WannaCry, which the NSA just last week attributed to North Korea, made hash of critical computer infrastructure in hospitals, power plants, oil companies, and financial firms around the globe. And NotPetya cost pharmaceutical giant Merck more than $310 million, FedEx more than $300 million, and shipping company Maersk more than $200 million.

“Critical infrastructure is vulnerable and prone,” and hospitals don’t always know which computer operating system is running on a particular piece of technology, Beau Woods, former deputy director of the Cyber Statecraft Initiative at the Atlantic Council, told us in May. “And if you don’t even know it’s running Windows, and you don’t know it’s exposed, you can’t patch it.”

Data breaches this year also continued to exasperate consumers and security experts. Hackers broke into Equifax’s computers, stealing personal information about more than 143 million Americans—basically all adults in the country, and then some. The situation was compounded by the revelation of a series of company mistakes, ranging from the promotion of a scam help site that looked better than its official one, to the failure to install a security patch that would have prevented the hack.

The risks of connecting every dang gadget possible to the Internet, broadening the scope of the so-called Internet of Things, also grew worse this year. Suzanne Schwartz, associate director for science and strategic partnerships at the Food and Drug Administration, told The Parallax that patients were put at risk by financial shenanigans during a major pacemaker recall. Hacks of connected door locks and cars, meanwhile, demonstrated that with IoT, much more is at stake than data.

While most of the tech world focused on updating older technology by connecting it to the Internet, Apple took a newer concept—facial recognition—and made it the central security feature of the iPhone X. But despite many reviewers swooning over the feature as “magical,” experts said biometric authentication like Face ID is no silver bullet for security.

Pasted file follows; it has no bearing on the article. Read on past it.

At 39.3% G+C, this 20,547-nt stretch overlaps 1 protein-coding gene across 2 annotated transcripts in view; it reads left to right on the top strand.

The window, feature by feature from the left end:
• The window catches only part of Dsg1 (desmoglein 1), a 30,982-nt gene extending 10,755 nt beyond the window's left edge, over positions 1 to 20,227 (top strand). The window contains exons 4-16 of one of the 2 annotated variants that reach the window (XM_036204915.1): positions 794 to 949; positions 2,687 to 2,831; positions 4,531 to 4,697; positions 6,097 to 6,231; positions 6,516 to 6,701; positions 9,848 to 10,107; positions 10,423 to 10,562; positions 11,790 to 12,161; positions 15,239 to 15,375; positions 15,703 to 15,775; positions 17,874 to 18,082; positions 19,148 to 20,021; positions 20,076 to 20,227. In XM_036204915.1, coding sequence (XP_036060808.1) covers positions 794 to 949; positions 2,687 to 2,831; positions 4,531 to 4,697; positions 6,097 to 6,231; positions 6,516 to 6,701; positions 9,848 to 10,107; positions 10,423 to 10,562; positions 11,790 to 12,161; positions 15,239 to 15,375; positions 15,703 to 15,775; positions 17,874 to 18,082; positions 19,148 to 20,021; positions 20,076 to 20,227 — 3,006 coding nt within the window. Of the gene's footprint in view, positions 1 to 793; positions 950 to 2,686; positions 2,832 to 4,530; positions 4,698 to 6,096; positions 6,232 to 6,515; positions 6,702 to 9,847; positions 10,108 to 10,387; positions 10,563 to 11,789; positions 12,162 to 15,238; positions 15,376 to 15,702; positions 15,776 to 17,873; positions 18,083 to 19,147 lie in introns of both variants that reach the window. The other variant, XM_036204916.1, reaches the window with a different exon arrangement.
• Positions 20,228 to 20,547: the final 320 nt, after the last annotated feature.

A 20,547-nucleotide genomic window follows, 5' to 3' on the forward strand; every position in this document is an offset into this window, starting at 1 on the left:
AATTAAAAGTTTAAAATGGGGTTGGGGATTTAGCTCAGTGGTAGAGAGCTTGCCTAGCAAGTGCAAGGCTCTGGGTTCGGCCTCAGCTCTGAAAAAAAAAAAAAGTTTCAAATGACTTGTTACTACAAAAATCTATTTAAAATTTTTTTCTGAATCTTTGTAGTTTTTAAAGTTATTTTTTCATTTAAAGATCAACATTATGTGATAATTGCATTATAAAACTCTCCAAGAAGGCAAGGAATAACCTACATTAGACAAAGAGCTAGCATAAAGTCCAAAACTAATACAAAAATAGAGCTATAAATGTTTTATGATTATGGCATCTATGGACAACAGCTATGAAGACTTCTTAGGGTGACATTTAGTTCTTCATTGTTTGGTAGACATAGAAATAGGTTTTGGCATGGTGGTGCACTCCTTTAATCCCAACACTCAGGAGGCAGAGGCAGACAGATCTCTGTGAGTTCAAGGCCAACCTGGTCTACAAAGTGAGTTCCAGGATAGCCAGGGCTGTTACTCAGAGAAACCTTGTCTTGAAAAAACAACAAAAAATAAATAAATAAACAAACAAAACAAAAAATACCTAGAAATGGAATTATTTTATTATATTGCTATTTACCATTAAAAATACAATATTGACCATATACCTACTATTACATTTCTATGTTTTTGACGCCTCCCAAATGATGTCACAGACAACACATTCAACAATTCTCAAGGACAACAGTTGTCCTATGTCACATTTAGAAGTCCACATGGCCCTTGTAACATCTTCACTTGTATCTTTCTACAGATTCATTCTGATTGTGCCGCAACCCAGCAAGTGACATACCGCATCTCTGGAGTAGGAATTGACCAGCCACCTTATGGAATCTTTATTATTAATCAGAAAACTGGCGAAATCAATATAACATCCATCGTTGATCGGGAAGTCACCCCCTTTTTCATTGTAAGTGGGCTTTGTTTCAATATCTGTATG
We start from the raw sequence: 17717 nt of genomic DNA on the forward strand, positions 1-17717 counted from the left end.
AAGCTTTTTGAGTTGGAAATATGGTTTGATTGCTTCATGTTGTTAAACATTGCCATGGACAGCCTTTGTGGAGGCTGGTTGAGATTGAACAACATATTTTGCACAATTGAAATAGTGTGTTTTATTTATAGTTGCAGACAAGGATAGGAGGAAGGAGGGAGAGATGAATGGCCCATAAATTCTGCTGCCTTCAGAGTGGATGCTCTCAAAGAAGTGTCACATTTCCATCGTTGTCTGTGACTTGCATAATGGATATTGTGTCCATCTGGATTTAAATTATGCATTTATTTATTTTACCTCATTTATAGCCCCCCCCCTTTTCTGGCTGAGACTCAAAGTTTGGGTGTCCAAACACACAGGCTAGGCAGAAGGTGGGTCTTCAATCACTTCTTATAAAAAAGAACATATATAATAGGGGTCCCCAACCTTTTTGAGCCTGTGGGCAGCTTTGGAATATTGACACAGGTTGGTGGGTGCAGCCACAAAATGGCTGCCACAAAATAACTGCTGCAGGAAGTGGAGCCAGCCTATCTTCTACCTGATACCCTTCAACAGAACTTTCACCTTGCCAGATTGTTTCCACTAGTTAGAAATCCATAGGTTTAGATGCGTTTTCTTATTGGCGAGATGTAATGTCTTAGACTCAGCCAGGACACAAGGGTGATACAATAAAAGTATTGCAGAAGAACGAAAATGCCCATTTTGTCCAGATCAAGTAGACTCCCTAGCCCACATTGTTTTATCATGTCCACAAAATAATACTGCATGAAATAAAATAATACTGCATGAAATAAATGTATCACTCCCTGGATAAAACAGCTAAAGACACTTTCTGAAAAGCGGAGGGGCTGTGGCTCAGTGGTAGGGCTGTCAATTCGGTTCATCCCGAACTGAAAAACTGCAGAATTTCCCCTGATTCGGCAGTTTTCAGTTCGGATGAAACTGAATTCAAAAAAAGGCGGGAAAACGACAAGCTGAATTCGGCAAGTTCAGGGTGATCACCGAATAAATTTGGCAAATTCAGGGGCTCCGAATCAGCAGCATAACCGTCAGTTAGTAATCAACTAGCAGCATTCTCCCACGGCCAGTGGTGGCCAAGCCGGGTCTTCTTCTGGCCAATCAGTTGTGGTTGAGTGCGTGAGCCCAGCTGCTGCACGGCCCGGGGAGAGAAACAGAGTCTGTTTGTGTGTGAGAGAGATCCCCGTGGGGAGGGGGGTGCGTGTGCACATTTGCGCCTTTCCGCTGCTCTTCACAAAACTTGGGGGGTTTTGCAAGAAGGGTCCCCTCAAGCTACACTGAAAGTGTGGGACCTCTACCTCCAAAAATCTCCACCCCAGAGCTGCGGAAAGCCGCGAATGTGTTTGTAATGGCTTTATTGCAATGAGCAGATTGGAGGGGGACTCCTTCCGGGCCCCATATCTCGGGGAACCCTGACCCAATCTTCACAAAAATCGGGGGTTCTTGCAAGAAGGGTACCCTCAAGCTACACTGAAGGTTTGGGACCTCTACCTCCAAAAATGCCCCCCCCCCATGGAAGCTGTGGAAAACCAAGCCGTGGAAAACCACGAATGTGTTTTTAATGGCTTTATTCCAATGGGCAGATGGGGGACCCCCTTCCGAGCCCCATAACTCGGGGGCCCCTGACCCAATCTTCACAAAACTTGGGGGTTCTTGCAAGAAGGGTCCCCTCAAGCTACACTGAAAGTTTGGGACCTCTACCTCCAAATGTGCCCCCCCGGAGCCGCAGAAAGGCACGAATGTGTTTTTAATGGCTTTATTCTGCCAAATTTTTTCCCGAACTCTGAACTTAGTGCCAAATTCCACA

Vulnerabilities in the software supply chain also came under increasing scrutiny, as hackers chiseled into myriad software pieces that make up today’s major programs. In one particularly egregious case, weeks after antivirus software maker Avast (which sponsors this site) acquired a Windows-cleaning utility used by more than 100 million people, the company discovered a massive breach on the utility’s servers.

The CCleaner hack, Avast researchers discovered, had targeted only 40 people. It nevertheless highlighted challenges in securing smaller components of larger software. Many components, security experts say, are used in hundreds or even thousands of products, and some are not updatable.

RemoteLock

The Great Star Theater in San Francisco’s Chinatown uses the RemoteLock 6i to more easily manage which performers have access to the theater during rehearsals. Photo by Seth Rosenblatt/The Parallax

“This is going to be a worldwide problem. We have a systemic problem with how we update software, and we don’t have a good solution to this yet,” Jeremiah Grossman, chief of security strategy at security software maker SentinelOne, said in September.

At the end of the year, cryptocurrency became a household term, as the public glommed onto the financial promise of bitcoin. It was only earlier this month that the cryptographically secured method of paying peaked just short of $20,000 per bitcoin (before plummeting around $4,500 to today’s valuation).

Also closing out the year, which began with spirited protests of alleged sexual harassment and assault at the hands of the newly inaugurated president, were a stream of public allegations against powerful men from women (and men) across various industries, leading to a bevy of high-profile ousters. Within the cybersecurity community, a number of people came forward with stories of sexual assault by famous hackers Morgan “Mayhem” Marquis-Boire and John “Captain Crunch” Draper.

If there’s any silver lining, it’s that the repeal of Net neutrality in the United States isn’t expected to harm consumers’ online security or privacy—in part because it’s going to be harder to use the Internet as freely as before.